"Nun kann ich mitmachen."

Translation:Now I can participate.

January 23, 2013

This discussion is locked.


What is the difference between 'teilnehmen' and 'mitmachen'?


Mitmachen is more colloquial. Source: http://www.italki.com/question/119413


Why is "Well, I can join in" not valid here?


"Nun" suggests that something has changed so that I am now able to join in where I couldn't before. It's more than just "Well, I can join in if I feel like it. "


Is that the big difference between "nun" and "jetzt"?


I think it is because there is no comma after "nun". From what I understand, "nun" means "well" as an interjection, but otherwise it means "now", so, "Well, I can join in," would probably be, "Nun, ich kann mitmachen," whereas, "Now I can join in" is "Nun kann ich mitmachen".


Can't hear commas though can we when we listen or speak. So, what is the real grammar-based reason?


Different word order.


Does "Nun" mean more of "only now" instead of "now"?

Example, "Ah, electricity is back on. Only now can I continue working."


Difference between Nun and Jetzt?


which one you use for "participate"? teilnehmen or mitmachen?

  • 3094

"now I can take part" got marked wrong... I'm not sure if there's some interpretation I'm missing.


'now i can join in' was marked as wrong, why?


It worked for me just now! Did you capitalise the "I"? - It shouldn't have marked you down for just that even so!


yeah, why??? And what does this mean "now I bin join in"??? It was one of the correct solutions.


Can Mitmachen be understood as "getting involved"?


Kann ich, should be can i ? why is it i can...?


Because of the "nun" at the start of the sentence. The verb must be in the 2nd position, so the only place for "ich" is 3rd. If you were to speak generally instead of using "now" like in the original sentence, it would be "Ich kann mitmachen", like you would expect.


Why not "cooperate"?


Cooperate is more determined perhaps like "zusammenarbeiten". "Mitmachen" can be aimless. For example a mother says to her son: "Du musst nicht jeden Unfug (mischief) mitmachen!"


Could this mean "Now can I participate?"


Can I translate mittmachen as collaborate? I am thinking like this: mit -> together; machen -> to do; so, mittmachen could be "do together" or "work together", which may be "collaborate". What do you think?


Looking in my favorite online dictionaries, it looks like the normal words for "collaborate" are "mitarbeiten" and "zusammenarbeiten", as well as "kollaborieren". "Mitmachen" is just listed as "participate", "join in", "take part", and that sort of thing.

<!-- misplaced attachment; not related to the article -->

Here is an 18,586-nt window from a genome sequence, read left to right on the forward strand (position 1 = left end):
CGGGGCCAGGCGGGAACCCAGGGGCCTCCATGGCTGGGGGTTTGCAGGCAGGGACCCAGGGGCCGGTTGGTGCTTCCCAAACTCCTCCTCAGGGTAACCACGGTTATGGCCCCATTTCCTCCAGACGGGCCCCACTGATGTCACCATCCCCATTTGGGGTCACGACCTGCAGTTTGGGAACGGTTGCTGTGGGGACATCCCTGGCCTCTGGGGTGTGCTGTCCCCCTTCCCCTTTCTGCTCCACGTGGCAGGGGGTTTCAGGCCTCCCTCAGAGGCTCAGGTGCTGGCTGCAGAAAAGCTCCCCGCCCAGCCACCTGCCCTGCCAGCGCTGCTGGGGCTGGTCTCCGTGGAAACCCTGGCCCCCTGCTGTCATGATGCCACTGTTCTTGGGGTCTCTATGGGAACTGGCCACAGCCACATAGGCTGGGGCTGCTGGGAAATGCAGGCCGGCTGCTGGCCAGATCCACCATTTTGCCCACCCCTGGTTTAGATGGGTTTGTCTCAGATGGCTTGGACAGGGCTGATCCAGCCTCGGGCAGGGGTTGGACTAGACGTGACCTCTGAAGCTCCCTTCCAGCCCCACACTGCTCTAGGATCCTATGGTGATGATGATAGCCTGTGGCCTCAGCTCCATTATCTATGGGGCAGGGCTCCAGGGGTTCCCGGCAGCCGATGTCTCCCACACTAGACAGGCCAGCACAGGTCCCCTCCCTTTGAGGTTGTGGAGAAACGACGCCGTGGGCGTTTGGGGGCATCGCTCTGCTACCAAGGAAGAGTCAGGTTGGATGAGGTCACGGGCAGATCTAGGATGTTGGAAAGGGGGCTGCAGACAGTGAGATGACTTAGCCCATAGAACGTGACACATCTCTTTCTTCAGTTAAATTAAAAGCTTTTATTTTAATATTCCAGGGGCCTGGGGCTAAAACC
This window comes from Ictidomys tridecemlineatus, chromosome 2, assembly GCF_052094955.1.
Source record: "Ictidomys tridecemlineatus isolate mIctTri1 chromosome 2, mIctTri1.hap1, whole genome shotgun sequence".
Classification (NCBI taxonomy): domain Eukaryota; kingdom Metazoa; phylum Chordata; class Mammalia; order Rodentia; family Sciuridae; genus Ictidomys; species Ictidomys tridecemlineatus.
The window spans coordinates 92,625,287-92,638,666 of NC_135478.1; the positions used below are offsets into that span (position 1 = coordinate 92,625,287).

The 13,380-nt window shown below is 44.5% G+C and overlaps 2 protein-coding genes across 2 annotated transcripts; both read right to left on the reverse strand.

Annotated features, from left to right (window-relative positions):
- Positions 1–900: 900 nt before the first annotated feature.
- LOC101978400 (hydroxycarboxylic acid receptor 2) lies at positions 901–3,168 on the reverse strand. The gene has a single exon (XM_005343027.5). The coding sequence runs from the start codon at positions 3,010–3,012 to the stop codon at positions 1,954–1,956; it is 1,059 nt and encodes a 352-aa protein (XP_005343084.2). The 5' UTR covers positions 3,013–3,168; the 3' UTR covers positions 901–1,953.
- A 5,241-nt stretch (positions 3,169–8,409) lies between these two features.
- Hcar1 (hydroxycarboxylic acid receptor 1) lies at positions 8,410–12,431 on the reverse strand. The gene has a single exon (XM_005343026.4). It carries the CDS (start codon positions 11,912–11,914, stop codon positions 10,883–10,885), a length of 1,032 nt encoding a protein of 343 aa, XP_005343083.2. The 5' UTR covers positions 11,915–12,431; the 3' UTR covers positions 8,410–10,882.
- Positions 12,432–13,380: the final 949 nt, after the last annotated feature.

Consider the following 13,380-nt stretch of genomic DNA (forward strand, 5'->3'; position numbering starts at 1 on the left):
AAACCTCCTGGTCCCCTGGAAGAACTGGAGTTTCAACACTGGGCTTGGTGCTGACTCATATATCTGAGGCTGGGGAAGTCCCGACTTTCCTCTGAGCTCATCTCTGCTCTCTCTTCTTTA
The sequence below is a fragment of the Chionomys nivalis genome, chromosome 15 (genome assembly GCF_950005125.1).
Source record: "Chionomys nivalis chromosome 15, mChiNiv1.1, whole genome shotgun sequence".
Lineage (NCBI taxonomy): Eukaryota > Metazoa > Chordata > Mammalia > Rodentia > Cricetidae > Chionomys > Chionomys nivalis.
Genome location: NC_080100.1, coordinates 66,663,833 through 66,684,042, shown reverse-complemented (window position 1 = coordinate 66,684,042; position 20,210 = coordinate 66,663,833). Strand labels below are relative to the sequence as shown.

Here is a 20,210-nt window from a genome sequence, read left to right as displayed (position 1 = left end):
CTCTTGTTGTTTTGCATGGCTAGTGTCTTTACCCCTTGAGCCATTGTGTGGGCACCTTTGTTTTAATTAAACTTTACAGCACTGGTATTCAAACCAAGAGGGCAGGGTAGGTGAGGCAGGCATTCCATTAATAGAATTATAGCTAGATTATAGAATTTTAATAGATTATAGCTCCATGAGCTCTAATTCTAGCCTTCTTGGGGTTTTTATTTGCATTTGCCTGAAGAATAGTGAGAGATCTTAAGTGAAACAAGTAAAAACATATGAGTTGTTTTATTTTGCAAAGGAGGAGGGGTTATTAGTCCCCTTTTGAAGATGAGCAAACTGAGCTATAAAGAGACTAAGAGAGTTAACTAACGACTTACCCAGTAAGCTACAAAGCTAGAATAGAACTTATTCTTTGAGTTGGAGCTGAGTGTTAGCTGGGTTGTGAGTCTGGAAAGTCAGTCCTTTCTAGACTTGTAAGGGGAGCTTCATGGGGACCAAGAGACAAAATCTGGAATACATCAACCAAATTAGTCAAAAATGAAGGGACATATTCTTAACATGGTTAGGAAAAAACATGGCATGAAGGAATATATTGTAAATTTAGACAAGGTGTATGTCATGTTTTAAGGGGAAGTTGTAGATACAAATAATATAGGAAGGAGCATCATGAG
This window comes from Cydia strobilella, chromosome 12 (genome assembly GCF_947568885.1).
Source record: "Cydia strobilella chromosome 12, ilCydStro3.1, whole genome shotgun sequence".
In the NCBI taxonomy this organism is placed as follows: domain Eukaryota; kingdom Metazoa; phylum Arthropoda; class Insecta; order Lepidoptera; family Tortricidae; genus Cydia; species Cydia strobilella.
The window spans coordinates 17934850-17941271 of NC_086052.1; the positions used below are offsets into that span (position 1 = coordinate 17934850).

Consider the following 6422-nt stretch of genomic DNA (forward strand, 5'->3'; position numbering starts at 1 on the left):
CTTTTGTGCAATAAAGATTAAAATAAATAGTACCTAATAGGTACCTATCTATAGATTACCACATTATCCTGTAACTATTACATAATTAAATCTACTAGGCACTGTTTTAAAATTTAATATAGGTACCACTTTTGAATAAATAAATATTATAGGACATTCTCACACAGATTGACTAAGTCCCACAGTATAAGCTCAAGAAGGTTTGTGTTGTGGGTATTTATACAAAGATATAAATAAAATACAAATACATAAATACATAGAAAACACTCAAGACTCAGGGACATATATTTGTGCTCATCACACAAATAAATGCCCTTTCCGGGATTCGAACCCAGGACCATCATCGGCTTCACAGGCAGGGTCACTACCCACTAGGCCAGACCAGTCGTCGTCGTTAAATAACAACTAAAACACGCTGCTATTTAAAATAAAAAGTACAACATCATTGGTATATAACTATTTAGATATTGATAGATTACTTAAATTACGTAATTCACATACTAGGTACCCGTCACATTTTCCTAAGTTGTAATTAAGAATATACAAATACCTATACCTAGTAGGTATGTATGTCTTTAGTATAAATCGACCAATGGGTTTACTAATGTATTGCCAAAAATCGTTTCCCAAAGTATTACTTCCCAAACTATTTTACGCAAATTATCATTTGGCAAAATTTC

But all those suggested EN expressions can be used not only for actively doing something together, but also for a "passive" participation (like watching a movie, going to a concert, attending a party...), where I feel mitmachen would be out of place. Questions: (1) Am I right about mitmachen? (2) Is there an EN expression to indicate an "active, working" involvement? IF the answers are Yes and No, respectively, THEN cooperate, work together etc. should be accepted as well. (The translation gap is the same width, only in the opposite direction.) Appendix - in case "work together" would be acceptable as an approx. equivalent: I'm not sure whether "Now I can work together" is an acceptable stand-alone sentence in EN. If not, then additions of "with you/him/her/it(institution)/them" should be accepted as well.


is this a sentence or a question in how the order is?


It's a statement. I'm guess what's confusing you is that the subject is after the verb. That is done because "nun" was placed before the verb for emphasis, and the verb is in a fixed position, so the subject gets displaced. To actually form a question, you would start the sentence with "k├Ânnen" or use a question word. E.g.

  • Kann ich nun mitmachen?


The normal word order of this sentence is: Ich kann nun mitmachen. If you want to emphasize "now" because until now you could not, then you may put "nun" in the first place of the sentence. The second place is reserved for the modal verb "kann" and the subject "ich" moves into the third position.


What about, "Now I can partake"?


translation: Now I can join in. grr....


"Now can I take part?" - not accepted?? Surely join in, participate and take part are much the same thing in English?

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